Praying Wisely


A couple in their sixties was walking along the beach when they spied an object hidden in the sand. They uncovered it, knocked the sand off, and identified it as an old, old lamp. Before they knew it — POOF! — a genie had appeared to grant them three wishes.
They would like to travel the world they tell him and POOF!—the tickets are in their hands. They’ll need some money to do this and POOF! — the cash is in their hands. They couldn’t really decide what to ask for with their last request and then the husband said, “I think it would be great if my wife was thirty years younger than me,” and POOF! — he’s turned into a ninety-year-old!
Be careful what you ask for.
David had died and his son, Solomon, had become king of Israel. He had gone to Gibeon and offered up sacrifices to the Lord when God appeared to him in a dream and told him, “Ask whatever you want Me to give you,” (1 Kings 3:5). This is as close to a genie request as we’ll find in the Scripture. In light of that, it’s instructive to notice how Solomon responded to it.
He began by expressing his appreciation to God for all that He had done for his father, David, and for him (v. 6). Gratitude is always appropriate. Then, he acknowledged the magnitude of the responsibility of being ruler over Israel and what a great challenge that represented in terms of his current skill set. (Humility never hurts either). With that in mind, he asked God for “a discerning heart to govern your people and to distinguish between right and wrong,” (v. 9).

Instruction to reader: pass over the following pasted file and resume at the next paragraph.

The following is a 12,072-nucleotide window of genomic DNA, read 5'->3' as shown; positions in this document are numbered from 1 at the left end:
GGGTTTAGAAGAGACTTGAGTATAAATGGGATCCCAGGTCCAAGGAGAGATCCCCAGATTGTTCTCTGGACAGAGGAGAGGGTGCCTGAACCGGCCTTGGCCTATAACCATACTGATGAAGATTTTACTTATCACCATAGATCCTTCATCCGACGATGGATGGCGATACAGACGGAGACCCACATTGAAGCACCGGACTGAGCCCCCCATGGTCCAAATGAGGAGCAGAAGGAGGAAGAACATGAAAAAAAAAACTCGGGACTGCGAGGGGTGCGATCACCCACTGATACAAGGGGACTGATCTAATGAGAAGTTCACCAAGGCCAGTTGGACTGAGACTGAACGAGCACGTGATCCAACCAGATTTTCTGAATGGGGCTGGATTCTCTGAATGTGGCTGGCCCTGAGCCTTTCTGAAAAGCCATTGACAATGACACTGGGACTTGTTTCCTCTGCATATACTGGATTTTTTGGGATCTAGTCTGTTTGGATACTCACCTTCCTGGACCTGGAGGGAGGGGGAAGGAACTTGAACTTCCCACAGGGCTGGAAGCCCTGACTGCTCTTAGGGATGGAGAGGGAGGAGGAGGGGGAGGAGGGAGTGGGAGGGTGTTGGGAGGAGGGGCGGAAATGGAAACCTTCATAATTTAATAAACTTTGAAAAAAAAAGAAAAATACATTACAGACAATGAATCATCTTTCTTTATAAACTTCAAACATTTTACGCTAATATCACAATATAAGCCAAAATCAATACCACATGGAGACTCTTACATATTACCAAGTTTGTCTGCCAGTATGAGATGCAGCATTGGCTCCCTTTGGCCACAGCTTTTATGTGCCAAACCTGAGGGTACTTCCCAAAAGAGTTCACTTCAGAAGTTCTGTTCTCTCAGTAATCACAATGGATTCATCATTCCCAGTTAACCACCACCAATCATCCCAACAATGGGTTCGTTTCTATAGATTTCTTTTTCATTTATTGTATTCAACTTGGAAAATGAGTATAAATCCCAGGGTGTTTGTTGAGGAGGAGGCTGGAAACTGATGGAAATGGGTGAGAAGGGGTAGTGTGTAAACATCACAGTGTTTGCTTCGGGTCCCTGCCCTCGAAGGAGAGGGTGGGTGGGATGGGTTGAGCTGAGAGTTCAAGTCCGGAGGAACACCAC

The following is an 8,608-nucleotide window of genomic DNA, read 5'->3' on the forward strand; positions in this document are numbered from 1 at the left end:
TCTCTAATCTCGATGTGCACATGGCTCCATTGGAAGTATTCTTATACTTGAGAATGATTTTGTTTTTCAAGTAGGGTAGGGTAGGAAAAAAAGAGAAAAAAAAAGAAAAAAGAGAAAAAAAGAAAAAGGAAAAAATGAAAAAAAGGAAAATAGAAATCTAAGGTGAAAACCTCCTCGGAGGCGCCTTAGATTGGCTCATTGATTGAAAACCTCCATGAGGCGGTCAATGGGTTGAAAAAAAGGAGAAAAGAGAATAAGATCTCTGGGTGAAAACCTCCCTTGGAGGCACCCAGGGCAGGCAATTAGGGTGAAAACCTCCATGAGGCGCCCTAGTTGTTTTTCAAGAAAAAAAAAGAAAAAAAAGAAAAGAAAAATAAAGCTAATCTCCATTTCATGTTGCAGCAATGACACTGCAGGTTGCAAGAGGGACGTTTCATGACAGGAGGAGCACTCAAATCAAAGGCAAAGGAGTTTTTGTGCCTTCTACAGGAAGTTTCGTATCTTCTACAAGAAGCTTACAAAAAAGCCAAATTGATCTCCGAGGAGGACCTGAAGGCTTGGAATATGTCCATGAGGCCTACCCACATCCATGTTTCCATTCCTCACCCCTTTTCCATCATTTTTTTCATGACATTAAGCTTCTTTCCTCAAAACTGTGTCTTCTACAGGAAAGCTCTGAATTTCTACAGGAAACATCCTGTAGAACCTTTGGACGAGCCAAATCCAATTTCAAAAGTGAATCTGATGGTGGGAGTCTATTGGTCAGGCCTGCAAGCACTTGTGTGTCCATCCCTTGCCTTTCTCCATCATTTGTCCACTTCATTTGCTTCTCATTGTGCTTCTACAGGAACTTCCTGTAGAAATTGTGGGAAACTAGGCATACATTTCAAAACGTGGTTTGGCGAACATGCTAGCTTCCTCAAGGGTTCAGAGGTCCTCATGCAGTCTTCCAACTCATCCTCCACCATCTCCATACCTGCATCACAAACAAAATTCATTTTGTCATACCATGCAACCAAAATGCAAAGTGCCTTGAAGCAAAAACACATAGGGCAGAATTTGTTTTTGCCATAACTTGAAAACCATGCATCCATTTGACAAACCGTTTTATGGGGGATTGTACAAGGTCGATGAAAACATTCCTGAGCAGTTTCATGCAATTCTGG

It was a great request and God was pleased with it (v. 10). He praised Solomon because he did not ask for self-directed things (wealth, long life, the death of his enemies), but for something that would enable him to serve others. Remembering that God had prepared David for the kingship by having him serve in Saul’s court and his son now asked for something related to helping others, we see the linkage between kingship and service reaffirmed. Those who sat on the throne were to understand that power was to be used for service not status. (A lesson that would be sadly be lost on Solomon’s son, Rehoboam – 1 Kings 12).
And it all started with prayer. It not only makes a difference that we pray but in what we choose to pray about and for. How proud is God of our prayers? Do we think about what we ask Him for, or do we just ask without thinking? Here are some “wise” prayer areas the Scripture directs us toward:

  • the knowledge of His will through all wisdom and understanding that the Spirit gives (Colossians 1:9-10),
  • that we will be wise in the way we act toward those who don’t know the Lord (Colossians 4:5-6),
  • wisdom in handling trials we or others face (James 1:5ff).
    Let’s pray wisely!

Bruce has written a book on the model pray called Praying in the Reign. It is available through 21st Century Christian.